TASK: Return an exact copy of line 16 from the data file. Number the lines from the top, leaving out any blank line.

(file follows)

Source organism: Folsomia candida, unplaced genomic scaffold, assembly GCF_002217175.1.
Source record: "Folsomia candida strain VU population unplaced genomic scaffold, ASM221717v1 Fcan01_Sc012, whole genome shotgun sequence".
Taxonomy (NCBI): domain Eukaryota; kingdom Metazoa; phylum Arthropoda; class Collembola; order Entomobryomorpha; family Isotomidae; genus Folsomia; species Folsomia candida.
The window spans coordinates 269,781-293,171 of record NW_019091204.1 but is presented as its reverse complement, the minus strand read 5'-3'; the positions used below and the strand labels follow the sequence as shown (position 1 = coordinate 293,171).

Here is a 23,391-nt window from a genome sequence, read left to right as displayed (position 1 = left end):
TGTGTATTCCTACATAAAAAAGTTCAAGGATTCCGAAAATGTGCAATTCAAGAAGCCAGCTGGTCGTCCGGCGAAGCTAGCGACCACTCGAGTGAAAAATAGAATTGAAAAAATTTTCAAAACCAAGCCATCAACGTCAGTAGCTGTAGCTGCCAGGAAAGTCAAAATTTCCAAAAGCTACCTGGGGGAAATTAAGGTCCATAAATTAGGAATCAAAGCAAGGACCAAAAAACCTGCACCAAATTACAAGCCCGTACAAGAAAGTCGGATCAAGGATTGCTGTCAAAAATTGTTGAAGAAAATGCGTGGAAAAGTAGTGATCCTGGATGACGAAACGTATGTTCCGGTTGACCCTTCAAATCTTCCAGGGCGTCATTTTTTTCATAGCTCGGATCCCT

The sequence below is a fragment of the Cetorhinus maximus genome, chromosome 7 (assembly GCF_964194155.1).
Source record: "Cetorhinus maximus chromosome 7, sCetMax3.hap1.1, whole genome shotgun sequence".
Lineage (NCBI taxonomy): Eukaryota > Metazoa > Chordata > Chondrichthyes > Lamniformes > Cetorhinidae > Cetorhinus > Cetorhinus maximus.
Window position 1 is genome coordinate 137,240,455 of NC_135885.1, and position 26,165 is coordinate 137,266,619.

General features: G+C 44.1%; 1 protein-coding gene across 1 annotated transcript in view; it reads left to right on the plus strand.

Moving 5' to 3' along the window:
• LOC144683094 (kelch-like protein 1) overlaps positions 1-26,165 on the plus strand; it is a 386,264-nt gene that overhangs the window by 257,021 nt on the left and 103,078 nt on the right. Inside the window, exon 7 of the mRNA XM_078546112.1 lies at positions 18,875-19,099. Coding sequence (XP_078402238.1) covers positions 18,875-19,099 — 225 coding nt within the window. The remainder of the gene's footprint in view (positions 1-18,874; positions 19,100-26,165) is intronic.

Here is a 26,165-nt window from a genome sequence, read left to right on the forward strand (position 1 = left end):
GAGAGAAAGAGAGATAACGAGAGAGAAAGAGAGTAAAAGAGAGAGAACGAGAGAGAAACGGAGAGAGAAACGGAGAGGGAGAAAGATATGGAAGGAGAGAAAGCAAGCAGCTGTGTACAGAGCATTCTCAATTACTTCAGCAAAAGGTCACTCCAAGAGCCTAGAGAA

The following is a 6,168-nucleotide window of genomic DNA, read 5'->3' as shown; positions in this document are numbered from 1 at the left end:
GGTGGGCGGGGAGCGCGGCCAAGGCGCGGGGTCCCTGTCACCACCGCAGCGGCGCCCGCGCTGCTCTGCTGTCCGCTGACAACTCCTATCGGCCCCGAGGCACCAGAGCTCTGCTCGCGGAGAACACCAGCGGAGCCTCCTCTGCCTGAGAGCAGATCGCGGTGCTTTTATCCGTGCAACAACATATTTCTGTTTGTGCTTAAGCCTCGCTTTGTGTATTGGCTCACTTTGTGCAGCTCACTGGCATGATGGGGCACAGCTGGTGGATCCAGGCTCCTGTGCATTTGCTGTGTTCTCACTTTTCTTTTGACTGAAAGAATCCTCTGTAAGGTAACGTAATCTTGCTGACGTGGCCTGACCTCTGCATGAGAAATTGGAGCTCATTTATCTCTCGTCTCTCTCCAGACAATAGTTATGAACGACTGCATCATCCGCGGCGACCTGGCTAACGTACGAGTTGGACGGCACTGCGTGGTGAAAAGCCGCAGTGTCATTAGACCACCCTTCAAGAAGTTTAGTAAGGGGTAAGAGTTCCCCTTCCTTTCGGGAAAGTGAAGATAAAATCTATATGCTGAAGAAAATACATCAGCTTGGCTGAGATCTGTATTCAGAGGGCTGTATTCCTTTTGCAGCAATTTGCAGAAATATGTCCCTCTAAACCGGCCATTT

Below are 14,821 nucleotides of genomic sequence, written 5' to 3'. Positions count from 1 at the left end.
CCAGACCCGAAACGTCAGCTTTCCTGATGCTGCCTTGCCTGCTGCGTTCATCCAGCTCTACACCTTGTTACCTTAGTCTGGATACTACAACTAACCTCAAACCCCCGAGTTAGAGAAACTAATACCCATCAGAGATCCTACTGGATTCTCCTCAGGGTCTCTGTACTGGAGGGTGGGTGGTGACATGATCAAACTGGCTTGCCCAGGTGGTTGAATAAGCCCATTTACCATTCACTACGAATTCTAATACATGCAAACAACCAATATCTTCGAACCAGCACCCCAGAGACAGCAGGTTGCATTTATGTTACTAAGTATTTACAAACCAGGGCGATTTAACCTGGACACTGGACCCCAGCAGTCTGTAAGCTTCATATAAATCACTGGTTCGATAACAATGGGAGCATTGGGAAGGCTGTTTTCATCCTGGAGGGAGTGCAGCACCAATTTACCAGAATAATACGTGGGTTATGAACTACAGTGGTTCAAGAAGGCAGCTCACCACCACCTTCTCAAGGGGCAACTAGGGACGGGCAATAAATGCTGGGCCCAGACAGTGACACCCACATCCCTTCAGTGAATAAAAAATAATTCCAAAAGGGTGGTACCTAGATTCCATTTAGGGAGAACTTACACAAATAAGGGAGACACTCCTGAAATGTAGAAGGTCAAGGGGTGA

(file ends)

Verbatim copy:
The following is a 6,168-nucleotide window of genomic DNA, read 5'->3' as shown; positions in this document are numbered from 1 at the left end: